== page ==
The universal definition of a legal abortion is in terms of the mother’s health or convenience. Few of these definitions mention about the health or life of the fetus, however, they refer to its viability, without any other attempt to define the term, as a standard for when an abortion can be carried out with impunity. Notably, the definitions are objective by the fact that there are specific time parameters set, which abortion cannot be legal outside them. However, there are states such as Alaska and Hawaii, which define an illegal abortion openly. They define that any act that is contrary to the legal definition will definitely be illegal. Something common with all states is that, they give extra instances when abortion may be legal after establishing the viability. The additional instances are usually to save the mother’s life or if severe defects are detected in the fetus.
Another subject that has become controversial in numerous states is the issue of partial birth abortion. This term refers to the abortion in which the individual performing the abortion intentionally or deliberately delivers a living fetus for the purpose of performing a procedure that the individual knows will kill the fetus, goes ahead with the procedure, does away with the fetus, and completes the delivery process. Recent years has seen numerous states limiting or banning the practice of this procedure altogether.
Notably, the regulation of abortion had been left to individual states before 1973. However, things changed in the Roe v. Wade decision by the Supreme Court in 1973. It decided that the Constitution did protect a woman’s right to abort, a right that was to be found in the unstated right to privacy, and from state regulation during the first three months of pregnancy. Besides that, the Court also held that the states had an important, as well as, a legitimate interest into protecting the potentiality of the human life. A common factor is that, the abortion issue has always been revolving around the various states’ consequent attempts at protecting the life that is unborn. After the Roe incident, the Supreme Court has made abortion to be an area of law that is highly unsettled. What is evident is the fact that numerous statutes reflect attempts by states at balancing the right of a woman to decide on abortion with the interest of the states in protecting the life of a fetus.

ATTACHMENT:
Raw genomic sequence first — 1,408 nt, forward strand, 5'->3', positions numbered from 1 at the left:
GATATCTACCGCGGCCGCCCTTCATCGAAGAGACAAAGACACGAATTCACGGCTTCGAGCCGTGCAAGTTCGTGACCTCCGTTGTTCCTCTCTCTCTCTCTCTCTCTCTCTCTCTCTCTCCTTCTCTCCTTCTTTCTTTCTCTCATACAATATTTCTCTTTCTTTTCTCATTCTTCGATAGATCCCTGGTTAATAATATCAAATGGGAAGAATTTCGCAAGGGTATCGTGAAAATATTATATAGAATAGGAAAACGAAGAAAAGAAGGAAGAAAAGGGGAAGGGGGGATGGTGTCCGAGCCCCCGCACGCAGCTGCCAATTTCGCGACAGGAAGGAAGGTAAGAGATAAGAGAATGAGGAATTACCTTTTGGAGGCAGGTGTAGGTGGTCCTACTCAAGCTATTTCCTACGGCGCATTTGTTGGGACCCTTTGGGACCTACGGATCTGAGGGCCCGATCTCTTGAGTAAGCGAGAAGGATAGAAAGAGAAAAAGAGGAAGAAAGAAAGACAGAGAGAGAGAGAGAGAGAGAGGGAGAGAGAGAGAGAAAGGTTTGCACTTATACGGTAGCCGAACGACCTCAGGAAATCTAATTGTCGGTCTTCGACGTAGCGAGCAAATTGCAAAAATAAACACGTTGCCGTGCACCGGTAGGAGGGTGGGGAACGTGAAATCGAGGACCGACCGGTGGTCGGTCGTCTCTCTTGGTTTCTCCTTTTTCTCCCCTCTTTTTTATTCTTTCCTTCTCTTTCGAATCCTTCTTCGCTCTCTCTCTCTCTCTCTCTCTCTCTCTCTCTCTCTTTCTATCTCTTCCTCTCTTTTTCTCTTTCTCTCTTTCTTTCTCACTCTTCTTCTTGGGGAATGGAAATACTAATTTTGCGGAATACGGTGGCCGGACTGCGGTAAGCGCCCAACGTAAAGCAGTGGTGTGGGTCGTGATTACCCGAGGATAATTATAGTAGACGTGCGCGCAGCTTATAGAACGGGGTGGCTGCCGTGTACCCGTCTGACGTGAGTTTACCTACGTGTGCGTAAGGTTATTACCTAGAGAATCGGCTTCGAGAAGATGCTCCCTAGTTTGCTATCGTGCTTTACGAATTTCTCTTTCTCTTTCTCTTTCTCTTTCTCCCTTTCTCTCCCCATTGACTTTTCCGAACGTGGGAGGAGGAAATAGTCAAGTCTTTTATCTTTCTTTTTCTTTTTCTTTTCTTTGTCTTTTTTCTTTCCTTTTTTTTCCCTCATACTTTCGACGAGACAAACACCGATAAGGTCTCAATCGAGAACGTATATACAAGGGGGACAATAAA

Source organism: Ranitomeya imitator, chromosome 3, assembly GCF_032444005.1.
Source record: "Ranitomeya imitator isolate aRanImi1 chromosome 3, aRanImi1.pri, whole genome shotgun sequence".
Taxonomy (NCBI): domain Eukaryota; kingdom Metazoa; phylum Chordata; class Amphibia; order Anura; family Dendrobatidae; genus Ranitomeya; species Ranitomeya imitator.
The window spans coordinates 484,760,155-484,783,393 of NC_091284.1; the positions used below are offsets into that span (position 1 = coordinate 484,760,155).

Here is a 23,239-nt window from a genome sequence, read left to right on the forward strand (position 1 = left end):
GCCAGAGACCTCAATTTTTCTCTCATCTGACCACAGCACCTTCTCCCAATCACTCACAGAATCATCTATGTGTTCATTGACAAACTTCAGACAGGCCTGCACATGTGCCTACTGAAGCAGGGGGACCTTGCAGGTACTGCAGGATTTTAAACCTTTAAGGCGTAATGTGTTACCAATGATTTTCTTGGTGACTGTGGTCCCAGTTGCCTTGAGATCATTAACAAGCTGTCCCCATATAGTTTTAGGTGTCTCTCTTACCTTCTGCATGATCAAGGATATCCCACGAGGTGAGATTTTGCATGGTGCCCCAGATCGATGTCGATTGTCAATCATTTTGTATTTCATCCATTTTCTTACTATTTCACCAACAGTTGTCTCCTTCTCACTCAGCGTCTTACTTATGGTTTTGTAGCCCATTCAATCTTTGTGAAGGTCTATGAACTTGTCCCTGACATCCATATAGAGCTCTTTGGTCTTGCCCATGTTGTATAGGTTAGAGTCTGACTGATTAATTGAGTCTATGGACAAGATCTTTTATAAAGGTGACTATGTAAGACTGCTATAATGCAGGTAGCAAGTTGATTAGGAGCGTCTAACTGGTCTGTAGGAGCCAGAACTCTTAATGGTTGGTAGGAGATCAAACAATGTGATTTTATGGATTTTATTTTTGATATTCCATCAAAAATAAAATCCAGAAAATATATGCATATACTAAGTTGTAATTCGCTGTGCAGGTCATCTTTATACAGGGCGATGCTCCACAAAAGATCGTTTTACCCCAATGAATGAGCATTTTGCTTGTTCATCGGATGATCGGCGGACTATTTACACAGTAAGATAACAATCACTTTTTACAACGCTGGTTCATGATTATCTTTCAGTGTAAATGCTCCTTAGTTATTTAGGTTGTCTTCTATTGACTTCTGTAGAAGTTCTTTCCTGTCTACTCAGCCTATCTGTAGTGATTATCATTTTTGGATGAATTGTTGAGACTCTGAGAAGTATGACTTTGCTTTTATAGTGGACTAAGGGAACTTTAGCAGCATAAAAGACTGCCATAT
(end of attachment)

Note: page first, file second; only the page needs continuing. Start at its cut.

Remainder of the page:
There are some statutes in the state codes that may become unconstitutional if they are challenged. There are several general areas dealing with the legislation of abortion, as well as, the Supreme Court’s treatment of each. In Parental Consent, states may require that a minor who seeks an abortion have the consent of an older person like a parent or a guardian keeping in mind the presence of an adequate judicial bypass procedure.